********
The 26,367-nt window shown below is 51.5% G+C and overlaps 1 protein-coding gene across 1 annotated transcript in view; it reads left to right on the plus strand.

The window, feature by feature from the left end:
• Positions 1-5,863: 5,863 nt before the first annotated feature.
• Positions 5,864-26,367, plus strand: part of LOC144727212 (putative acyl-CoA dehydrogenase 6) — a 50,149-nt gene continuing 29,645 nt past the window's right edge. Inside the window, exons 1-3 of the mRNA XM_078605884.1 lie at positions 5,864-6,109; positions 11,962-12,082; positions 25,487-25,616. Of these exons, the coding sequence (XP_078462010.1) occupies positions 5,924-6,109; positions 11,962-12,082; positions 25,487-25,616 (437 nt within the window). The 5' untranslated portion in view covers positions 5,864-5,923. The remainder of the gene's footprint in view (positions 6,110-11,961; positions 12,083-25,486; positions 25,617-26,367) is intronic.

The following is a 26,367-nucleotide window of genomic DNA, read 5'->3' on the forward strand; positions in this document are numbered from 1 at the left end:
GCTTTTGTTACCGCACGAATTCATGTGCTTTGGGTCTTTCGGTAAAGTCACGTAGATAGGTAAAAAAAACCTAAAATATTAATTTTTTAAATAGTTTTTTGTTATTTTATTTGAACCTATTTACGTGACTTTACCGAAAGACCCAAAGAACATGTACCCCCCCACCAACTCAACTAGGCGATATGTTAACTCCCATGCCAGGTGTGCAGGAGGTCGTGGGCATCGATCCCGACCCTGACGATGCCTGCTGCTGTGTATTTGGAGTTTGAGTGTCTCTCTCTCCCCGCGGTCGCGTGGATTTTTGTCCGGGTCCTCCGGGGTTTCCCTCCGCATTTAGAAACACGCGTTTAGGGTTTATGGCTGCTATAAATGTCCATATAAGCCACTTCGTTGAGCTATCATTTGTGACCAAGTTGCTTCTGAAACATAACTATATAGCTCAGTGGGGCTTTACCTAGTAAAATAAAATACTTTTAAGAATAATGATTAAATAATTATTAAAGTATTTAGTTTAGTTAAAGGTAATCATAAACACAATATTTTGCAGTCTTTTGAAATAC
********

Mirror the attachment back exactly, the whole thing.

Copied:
The 26,367-nt window shown below is 51.5% G+C and overlaps 1 protein-coding gene across 1 annotated transcript in view; it reads left to right on the plus strand.

The window, feature by feature from the left end:
• Positions 1-5,863: 5,863 nt before the first annotated feature.
• Positions 5,864-26,367, plus strand: part of LOC144727212 (putative acyl-CoA dehydrogenase 6) — a 50,149-nt gene continuing 29,645 nt past the window's right edge. Inside the window, exons 1-3 of the mRNA XM_078605884.1 lie at positions 5,864-6,109; positions 11,962-12,082; positions 25,487-25,616. Of these exons, the coding sequence (XP_078462010.1) occupies positions 5,924-6,109; positions 11,962-12,082; positions 25,487-25,616 (437 nt within the window). The 5' untranslated portion in view covers positions 5,864-5,923. The remainder of the gene's footprint in view (positions 6,110-11,961; positions 12,083-25,486; positions 25,617-26,367) is intronic.

The following is a 26,367-nucleotide window of genomic DNA, read 5'->3' on the forward strand; positions in this document are numbered from 1 at the left end:
GCTTTTGTTACCGCACGAATTCATGTGCTTTGGGTCTTTCGGTAAAGTCACGTAGATAGGTAAAAAAAACCTAAAATATTAATTTTTTAAATAGTTTTTTGTTATTTTATTTGAACCTATTTACGTGACTTTACCGAAAGACCCAAAGAACATGTACCCCCCCACCAACTCAACTAGGCGATATGTTAACTCCCATGCCAGGTGTGCAGGAGGTCGTGGGCATCGATCCCGACCCTGACGATGCCTGCTGCTGTGTATTTGGAGTTTGAGTGTCTCTCTCTCCCCGCGGTCGCGTGGATTTTTGTCCGGGTCCTCCGGGGTTTCCCTCCGCATTTAGAAACACGCGTTTAGGGTTTATGGCTGCTATAAATGTCCATATAAGCCACTTCGTTGAGCTATCATTTGTGACCAAGTTGCTTCTGAAACATAACTATATAGCTCAGTGGGGCTTTACCTAGTAAAATAAAATACTTTTAAGAATAATGATTAAATAATTATTAAAGTATTTAGTTTAGTTAAAGGTAATCATAAACACAATATTTTGCAGTCTTTTGAAATAC